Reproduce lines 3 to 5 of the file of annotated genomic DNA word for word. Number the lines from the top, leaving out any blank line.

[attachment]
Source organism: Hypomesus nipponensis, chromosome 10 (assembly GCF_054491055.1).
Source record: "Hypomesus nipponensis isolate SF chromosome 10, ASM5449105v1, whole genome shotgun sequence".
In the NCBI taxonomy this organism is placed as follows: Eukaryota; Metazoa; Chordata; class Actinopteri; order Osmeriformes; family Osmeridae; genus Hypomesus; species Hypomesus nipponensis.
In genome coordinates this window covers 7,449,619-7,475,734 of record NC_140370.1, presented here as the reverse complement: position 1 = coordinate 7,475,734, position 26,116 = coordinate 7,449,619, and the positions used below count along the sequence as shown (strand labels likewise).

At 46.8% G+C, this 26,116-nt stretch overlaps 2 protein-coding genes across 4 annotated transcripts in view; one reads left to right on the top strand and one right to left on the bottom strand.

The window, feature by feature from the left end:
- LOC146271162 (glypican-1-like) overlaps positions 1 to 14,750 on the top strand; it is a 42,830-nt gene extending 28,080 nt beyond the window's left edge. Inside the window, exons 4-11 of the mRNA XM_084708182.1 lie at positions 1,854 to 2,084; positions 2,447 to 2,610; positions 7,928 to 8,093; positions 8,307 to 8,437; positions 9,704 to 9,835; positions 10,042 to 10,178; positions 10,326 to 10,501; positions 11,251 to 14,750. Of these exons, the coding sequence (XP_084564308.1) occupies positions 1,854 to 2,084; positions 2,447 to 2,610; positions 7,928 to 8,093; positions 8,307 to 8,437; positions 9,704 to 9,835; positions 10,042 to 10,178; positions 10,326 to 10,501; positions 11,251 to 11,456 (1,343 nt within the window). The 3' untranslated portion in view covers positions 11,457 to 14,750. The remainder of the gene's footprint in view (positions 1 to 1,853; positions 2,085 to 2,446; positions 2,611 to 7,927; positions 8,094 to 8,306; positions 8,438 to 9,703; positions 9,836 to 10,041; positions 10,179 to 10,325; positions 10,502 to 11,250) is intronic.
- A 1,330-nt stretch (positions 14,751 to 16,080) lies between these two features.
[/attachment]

In the NCBI taxonomy this organism is placed as follows: Eukaryota; Metazoa; Chordata; class Actinopteri; order Osmeriformes; family Osmeridae; genus Hypomesus; species Hypomesus nipponensis.
In genome coordinates this window covers 7,449,619-7,475,734 of record NC_140370.1, presented here as the reverse complement: position 1 = coordinate 7,475,734, position 26,116 = coordinate 7,449,619, and the positions used below count along the sequence as shown (strand labels likewise).

At 46.8% G+C, this 26,116-nt stretch overlaps 2 protein-coding genes across 4 annotated transcripts in view; one reads left to right on the top strand and one right to left on the bottom strand.